Employers have been taking on an increasing number of temporary and short term workers in the past few months according to a job market report released this week.
The Recruitment and Employment Confederation (REC)/KPMG Report on Jobs for August showed the first rise in the placement of temp workers in nine months while permanent placements have continued to fall, albeit at a slower rate.
Workers in nursing, medical and care in the healthcare sector were the most sought-after type of employee during the month.
Some commentators see the changing labour market as a possible sign of recovery.
Bernard Brown, partner and head of business services at KPMG, said: “In some parts of the country, we are actually seeing a growth in the number of companies recruiting and where there is a decline it is now virtually insignificant.
“It may be slow, but perhaps we are witnessing the first signs of recovery? Temporary placements are also on the up, so the hope must be that employer confidence is returning, that they are looking to the long-term and recruiting for growth.”
And REC chief executive Kevin Green said: “The World Economic Forum highlighted that one of the UK’s key competitive advantages is our job market flexibility – and it’s clear that being one of the most flexible labour markets in Europe has helped the UK avoid the high levels of unemployment experienced elsewhere on the continent.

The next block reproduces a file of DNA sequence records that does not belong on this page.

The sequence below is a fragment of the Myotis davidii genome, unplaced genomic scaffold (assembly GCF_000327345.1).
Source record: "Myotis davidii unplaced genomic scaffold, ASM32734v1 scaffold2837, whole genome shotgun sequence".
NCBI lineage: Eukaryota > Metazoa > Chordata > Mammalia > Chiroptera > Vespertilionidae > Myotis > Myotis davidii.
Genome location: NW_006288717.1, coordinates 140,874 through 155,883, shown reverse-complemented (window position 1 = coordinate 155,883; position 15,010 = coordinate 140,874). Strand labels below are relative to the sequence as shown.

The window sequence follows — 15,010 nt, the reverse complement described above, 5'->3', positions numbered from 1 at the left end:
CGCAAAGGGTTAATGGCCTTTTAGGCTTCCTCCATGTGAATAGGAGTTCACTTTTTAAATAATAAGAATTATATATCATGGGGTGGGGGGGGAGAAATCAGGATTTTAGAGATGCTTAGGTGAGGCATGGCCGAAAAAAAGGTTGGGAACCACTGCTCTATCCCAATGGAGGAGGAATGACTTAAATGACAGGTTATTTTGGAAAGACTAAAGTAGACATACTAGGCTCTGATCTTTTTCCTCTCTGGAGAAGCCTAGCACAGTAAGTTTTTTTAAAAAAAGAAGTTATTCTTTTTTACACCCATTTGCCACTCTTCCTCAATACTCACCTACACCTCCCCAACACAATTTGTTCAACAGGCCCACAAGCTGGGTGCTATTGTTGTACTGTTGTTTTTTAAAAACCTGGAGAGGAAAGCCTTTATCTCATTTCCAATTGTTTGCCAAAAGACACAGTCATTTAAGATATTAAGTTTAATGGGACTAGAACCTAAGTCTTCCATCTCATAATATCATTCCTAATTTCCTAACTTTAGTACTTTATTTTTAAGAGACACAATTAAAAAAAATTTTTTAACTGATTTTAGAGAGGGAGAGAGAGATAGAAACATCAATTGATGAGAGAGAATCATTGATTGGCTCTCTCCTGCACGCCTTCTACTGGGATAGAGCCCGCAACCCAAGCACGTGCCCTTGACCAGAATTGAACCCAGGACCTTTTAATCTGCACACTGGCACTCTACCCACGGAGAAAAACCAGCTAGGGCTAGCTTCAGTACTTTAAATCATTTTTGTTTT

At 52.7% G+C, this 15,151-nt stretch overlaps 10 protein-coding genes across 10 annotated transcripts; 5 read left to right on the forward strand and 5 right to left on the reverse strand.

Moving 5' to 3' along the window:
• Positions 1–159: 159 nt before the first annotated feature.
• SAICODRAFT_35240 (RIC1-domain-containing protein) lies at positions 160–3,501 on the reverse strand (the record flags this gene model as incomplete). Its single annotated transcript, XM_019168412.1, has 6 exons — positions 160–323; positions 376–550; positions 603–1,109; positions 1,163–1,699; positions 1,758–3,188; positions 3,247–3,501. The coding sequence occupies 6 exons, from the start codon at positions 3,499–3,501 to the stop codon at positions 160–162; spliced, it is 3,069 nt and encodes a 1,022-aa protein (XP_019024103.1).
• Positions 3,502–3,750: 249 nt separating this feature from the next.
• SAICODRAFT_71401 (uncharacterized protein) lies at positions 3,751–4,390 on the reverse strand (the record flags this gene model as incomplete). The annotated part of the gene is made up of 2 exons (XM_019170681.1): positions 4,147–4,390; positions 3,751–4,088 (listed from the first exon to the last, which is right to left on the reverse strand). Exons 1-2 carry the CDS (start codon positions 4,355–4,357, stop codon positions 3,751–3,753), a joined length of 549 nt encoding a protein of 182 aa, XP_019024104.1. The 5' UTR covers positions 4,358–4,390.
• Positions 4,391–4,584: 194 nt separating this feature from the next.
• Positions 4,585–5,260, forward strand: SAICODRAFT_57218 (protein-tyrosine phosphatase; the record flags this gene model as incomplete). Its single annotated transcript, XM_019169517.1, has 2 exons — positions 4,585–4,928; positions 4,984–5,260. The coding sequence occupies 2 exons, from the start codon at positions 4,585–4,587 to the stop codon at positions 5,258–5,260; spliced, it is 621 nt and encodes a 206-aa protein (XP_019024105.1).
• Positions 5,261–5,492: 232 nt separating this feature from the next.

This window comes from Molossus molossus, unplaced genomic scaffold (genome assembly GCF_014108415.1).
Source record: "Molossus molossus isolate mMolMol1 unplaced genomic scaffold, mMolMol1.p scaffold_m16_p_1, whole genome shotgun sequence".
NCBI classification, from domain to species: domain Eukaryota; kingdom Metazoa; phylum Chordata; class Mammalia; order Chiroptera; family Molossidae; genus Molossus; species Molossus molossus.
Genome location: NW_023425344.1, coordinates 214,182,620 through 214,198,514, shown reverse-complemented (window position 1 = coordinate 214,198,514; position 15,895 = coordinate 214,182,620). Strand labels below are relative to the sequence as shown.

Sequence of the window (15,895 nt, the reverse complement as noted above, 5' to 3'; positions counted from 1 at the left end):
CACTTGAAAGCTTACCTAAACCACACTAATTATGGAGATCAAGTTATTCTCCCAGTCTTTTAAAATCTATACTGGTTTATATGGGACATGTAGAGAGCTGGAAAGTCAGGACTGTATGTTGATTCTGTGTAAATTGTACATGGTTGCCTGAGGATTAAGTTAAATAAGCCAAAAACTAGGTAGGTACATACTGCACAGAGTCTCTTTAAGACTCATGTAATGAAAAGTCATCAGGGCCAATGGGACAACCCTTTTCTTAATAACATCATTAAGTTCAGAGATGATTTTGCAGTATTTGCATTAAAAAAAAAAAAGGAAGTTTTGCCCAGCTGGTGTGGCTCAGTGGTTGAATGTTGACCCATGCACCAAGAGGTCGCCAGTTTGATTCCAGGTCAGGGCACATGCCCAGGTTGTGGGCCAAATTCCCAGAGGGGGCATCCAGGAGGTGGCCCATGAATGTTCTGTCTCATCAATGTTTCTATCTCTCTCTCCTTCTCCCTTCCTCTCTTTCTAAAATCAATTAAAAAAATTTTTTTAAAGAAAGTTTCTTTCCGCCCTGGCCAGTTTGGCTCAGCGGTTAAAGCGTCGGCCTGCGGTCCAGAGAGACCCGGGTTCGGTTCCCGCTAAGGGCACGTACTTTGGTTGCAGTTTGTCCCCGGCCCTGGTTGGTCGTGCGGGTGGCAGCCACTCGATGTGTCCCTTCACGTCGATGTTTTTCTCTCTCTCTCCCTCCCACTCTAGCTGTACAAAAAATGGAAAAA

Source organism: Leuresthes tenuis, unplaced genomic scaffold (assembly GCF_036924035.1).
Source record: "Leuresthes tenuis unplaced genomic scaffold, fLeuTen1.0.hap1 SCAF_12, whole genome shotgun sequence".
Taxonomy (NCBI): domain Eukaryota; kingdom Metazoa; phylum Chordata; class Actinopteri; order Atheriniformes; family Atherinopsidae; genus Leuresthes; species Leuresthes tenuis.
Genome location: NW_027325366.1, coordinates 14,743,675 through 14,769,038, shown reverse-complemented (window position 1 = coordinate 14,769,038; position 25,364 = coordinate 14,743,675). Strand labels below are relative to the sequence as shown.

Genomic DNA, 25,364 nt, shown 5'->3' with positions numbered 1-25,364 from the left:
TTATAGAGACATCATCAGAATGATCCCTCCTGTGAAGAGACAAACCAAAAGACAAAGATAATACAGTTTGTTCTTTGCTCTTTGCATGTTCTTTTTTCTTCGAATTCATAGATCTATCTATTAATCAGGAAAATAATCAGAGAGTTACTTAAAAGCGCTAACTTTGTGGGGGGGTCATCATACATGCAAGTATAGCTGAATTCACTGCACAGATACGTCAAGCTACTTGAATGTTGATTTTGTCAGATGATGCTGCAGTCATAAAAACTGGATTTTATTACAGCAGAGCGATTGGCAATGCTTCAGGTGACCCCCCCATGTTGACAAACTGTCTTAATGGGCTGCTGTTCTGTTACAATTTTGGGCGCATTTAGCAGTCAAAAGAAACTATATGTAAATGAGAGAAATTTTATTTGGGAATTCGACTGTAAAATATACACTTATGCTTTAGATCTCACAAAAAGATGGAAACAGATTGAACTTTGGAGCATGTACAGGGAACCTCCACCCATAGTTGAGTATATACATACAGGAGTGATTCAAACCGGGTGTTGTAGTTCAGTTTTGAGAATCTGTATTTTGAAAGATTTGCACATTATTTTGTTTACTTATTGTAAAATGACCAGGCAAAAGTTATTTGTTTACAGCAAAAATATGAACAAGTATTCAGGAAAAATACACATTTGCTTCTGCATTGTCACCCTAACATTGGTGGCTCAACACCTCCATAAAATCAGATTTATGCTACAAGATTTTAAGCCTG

“Recruiters tell us the first rise in the placement of temp workers in nine months is because employers are calling on that flexibility offered by agency staff as a way to grow to meet recent increases in demand, like that seen last month in the service sector. It’s also a sign that changes to Agency Worker Regulations last year have not resulted in any significant negative impact on the market for temporary labour as some predicted they would.
“Continued growth in candidate availability and vacancy growth are both good indicators for a recovery, although it’s too soon to say we’re out of the woods yet. We think the fall in people placed into permanent work for the past three months is down to a certain ‘stickiness’ in the recruitment process – employer confidence remains fragile and hiring decisions are taking longer than in boom times, slowing down the process of getting people into jobs.”
The Report on Jobs is a monthly publication produced by Markit on behalf of the REC and KPMG. It draws on survey data provided by recruitment consultancies.